Simple Fix Opens
After years of looking at the boarded-up fishway at Skaha Lake Dam in British Columbia and collectively shaking their heads, staff from the Colville Tribes and Okanagan Nation Alliance cut 105 four-by-four posts and set them into built-in slots in the fishway. They created five step pools, each about two to four feet deep, each about an 8 to 12 inch leap above the last.
Then they removed the existing stop log. Water flowed into the fishway, and salmon that were once limited to rearing in the north basin of Canada's Lake Osoyoos now had access to Skaha Lake. Okanagan sockeye rearing habitat more than doubled. Cost of the project: around $2,500.
"Frustration removed," says Colville fish biologist Chris Fisher.
Both Skaha Lake and Okanagan Lake are prized for their native kokanee, which grow to 10 pounds and supply a lively recreational and commercial fishery. Fish managers were worried about sockeye getting into the lakes and competing with kokanee and native trout for food and habitat, and potentially spreading disease. They also wanted to keep non-native warm-water species from getting into the upper reaches of the Okanagan River. So, soon after the dams were built, they closed off passage into both of those lakes.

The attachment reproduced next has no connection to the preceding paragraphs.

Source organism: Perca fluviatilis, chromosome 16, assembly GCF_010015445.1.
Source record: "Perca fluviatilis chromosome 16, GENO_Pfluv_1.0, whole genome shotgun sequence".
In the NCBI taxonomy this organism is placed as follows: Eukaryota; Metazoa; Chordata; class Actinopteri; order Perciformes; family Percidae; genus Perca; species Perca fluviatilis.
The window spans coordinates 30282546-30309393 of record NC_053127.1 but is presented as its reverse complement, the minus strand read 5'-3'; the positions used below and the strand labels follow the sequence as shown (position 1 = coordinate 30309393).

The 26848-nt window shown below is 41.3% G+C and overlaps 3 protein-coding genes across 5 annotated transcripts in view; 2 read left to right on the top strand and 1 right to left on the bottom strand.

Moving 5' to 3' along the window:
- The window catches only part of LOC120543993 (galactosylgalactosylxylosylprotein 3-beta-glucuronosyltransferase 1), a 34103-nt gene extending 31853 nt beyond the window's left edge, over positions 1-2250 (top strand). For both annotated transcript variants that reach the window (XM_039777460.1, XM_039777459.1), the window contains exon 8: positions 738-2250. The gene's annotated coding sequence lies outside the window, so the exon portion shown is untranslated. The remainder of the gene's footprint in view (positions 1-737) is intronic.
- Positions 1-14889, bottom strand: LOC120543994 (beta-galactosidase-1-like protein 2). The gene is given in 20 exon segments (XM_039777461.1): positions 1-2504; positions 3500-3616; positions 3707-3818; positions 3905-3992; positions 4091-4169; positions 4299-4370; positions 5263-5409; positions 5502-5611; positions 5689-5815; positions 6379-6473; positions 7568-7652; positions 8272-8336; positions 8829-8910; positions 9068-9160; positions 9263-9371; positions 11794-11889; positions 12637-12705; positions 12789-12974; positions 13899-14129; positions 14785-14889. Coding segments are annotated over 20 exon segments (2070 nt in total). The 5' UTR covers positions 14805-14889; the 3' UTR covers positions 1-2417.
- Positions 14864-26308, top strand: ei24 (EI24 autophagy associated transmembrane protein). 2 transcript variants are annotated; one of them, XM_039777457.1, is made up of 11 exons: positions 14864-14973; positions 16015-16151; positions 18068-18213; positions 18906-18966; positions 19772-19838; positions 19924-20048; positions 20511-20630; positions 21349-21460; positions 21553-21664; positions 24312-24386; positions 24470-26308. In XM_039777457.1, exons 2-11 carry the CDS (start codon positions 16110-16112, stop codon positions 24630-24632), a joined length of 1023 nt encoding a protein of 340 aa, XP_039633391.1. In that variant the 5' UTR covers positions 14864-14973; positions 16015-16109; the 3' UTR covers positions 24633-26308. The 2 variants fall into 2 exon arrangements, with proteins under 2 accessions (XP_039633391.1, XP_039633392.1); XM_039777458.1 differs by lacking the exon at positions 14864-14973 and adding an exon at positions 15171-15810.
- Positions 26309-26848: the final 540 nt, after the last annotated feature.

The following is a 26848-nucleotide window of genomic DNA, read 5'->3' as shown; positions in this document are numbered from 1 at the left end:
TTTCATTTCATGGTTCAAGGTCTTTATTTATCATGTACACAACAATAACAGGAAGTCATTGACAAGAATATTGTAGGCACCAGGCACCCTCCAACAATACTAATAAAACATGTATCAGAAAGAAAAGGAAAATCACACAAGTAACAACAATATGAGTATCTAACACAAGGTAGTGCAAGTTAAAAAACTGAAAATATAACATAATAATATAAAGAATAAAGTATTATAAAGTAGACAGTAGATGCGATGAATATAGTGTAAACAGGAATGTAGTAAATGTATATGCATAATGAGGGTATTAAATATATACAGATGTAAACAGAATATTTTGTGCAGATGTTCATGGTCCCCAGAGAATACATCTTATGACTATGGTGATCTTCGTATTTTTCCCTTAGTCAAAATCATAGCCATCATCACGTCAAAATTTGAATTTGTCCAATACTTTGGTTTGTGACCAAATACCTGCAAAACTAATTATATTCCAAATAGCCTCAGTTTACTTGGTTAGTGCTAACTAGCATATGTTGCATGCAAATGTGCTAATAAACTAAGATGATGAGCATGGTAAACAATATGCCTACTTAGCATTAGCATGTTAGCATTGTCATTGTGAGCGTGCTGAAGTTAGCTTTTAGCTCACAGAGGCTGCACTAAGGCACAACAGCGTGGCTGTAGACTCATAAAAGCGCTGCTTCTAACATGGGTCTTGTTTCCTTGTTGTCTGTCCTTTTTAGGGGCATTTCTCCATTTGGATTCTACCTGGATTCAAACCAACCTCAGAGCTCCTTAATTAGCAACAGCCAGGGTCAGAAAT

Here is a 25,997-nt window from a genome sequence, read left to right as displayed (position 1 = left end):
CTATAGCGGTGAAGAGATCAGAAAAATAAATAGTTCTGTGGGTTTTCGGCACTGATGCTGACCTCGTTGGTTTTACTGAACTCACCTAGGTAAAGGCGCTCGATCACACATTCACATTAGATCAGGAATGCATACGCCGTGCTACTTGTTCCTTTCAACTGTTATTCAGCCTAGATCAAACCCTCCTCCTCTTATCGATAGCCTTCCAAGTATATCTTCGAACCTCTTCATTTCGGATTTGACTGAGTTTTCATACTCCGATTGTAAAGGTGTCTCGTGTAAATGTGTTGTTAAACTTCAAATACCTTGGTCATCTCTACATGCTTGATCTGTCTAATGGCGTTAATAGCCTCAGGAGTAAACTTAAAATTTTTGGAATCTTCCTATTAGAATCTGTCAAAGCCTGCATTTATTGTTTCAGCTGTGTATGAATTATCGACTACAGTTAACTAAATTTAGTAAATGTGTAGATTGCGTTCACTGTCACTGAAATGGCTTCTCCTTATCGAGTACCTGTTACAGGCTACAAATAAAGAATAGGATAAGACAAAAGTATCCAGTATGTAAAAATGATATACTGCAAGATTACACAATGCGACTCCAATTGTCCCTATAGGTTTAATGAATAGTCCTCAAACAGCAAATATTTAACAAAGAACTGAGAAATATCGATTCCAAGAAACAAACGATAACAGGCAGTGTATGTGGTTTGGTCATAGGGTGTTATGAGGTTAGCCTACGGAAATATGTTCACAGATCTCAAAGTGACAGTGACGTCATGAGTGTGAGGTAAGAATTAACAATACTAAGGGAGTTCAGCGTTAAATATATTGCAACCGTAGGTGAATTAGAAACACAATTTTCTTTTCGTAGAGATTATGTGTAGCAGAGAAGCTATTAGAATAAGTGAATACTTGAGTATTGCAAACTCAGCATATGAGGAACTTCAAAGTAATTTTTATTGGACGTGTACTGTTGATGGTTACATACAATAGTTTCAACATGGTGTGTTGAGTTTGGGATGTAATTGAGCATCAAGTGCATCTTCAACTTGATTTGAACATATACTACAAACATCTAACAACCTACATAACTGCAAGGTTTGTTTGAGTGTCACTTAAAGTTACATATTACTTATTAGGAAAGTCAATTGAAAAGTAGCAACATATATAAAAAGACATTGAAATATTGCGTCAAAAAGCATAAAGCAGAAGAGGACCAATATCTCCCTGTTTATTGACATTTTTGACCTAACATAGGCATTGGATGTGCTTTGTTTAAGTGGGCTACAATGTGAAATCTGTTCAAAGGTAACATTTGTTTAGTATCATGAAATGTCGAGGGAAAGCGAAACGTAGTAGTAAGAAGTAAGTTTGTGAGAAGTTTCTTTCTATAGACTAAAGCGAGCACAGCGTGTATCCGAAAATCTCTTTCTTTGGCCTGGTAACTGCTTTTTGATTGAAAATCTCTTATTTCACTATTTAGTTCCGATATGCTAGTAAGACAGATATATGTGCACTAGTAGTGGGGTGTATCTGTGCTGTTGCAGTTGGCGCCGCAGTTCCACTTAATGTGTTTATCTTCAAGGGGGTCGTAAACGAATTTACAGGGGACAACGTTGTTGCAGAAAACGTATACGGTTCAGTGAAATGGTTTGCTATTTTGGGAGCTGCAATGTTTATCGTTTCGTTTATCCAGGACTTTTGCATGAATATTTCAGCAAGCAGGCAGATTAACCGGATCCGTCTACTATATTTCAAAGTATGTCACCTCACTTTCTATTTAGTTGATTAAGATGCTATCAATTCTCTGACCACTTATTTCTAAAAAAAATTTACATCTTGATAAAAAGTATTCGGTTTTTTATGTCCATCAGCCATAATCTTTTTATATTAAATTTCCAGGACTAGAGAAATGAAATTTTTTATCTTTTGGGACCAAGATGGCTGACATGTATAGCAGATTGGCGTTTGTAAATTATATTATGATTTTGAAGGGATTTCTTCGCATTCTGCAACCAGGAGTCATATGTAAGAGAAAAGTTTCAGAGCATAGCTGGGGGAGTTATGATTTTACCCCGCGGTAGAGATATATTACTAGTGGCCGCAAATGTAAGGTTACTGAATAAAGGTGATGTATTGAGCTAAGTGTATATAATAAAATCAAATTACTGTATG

But as the Colville Tribes watched sockeye runs in the U.S. dwindle in the 1990s, they wondered if the limited rearing area in Canadian lakes was part of the problem. The mid-Columbia public utility districts of Douglas, Chelan and Grant counties had mitigation responsibilities for the sockeye that migrated past their dams. They began to form alliances with the Okanagan First Nations and the Canadian governmental entities, including the Department of Fish and Oceans. A 12-year plan started to take shape.
In 2000, they approached BPA with a request to fund a risk assessment of their proposal to open up access to Skaha and Okanagan lakes. BPA agreed to fund an $800,000 three-year study. The study found that there was negligible disease risk to native stocks from providing passage over McIntyre and Okanagan Falls into Skaha Lake. Follow-up studies found there was plenty of food
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